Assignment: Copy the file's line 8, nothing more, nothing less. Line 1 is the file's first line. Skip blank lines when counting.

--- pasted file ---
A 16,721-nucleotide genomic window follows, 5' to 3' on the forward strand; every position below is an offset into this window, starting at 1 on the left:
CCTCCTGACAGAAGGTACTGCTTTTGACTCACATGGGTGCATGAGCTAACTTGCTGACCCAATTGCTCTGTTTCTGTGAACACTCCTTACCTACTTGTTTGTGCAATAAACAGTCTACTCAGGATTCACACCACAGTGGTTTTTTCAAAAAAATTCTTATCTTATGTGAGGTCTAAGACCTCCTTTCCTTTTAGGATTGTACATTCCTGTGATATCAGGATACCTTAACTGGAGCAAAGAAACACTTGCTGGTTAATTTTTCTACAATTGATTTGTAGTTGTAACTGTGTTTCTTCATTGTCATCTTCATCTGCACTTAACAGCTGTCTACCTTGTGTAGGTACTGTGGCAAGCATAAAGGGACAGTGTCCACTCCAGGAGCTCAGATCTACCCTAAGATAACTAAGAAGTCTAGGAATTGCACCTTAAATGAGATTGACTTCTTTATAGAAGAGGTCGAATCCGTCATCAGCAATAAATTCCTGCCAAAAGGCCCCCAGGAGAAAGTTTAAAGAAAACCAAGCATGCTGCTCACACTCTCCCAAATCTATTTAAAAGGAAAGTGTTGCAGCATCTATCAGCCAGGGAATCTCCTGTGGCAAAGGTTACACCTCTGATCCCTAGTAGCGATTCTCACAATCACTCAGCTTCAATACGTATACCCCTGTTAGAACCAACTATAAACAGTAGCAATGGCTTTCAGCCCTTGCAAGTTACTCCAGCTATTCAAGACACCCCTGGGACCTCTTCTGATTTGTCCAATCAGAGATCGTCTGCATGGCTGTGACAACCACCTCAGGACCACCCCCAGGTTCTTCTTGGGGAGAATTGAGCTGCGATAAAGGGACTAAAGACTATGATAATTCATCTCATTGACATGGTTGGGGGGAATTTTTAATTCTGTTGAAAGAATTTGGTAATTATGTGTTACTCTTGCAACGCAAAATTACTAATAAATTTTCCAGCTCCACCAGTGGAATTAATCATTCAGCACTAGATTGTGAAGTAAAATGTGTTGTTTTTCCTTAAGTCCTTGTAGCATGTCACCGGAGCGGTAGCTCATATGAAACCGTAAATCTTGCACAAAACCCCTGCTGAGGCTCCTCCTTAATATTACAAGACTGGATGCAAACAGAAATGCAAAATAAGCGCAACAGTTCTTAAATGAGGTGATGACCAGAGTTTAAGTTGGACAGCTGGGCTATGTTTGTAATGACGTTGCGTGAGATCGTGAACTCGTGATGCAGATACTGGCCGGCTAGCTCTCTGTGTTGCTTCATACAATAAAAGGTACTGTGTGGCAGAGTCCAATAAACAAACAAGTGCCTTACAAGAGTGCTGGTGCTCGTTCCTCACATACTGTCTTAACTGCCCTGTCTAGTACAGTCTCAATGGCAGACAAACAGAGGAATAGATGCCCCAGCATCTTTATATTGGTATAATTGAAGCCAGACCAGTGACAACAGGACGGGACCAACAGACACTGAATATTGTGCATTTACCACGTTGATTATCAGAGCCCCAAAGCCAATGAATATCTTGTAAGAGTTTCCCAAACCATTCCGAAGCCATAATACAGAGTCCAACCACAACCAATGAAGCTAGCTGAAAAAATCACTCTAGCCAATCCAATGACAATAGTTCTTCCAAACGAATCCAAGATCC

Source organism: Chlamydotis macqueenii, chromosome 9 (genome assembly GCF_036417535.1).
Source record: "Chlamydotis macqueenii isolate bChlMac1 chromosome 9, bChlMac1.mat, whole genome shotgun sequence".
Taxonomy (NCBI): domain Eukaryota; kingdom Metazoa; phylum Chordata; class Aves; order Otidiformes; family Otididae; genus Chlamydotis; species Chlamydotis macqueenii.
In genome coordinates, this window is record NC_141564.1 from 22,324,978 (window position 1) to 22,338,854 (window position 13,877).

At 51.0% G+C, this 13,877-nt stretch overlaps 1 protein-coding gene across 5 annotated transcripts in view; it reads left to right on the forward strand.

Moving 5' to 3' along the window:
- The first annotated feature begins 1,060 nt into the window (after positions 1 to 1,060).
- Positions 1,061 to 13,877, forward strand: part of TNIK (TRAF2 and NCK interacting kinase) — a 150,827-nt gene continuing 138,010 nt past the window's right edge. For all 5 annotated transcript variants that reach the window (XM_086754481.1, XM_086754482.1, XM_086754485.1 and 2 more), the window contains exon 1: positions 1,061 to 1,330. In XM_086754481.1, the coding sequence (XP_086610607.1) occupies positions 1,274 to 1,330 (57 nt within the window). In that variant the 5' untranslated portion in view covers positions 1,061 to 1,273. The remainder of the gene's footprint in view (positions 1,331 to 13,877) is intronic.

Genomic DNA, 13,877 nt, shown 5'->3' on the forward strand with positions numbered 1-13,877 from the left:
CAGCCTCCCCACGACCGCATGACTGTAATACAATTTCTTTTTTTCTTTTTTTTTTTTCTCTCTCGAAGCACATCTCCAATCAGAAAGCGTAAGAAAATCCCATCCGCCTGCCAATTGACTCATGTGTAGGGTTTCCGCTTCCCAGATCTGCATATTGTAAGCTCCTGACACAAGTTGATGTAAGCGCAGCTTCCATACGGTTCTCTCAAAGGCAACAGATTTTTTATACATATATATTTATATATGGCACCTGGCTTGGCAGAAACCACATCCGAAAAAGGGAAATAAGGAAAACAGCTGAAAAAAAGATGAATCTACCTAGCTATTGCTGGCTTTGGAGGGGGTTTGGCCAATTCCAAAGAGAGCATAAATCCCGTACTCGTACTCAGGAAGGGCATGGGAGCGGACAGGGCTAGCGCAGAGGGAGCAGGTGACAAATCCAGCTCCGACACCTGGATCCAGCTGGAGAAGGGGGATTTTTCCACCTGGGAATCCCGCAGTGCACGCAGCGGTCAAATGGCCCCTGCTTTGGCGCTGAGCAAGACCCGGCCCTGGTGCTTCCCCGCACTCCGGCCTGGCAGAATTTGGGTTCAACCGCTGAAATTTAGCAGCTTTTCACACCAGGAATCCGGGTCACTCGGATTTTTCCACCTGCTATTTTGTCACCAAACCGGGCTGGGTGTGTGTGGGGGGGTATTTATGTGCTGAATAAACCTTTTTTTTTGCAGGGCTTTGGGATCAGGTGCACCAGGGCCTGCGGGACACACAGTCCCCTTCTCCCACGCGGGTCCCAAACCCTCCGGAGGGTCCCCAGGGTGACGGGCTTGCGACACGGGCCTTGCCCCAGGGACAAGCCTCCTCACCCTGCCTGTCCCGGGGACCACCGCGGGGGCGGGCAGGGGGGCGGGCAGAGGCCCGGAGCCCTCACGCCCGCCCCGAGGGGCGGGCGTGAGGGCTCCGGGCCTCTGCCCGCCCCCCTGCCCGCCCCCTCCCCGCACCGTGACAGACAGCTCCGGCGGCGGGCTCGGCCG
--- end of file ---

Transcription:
Moving 5' to 3' along the window: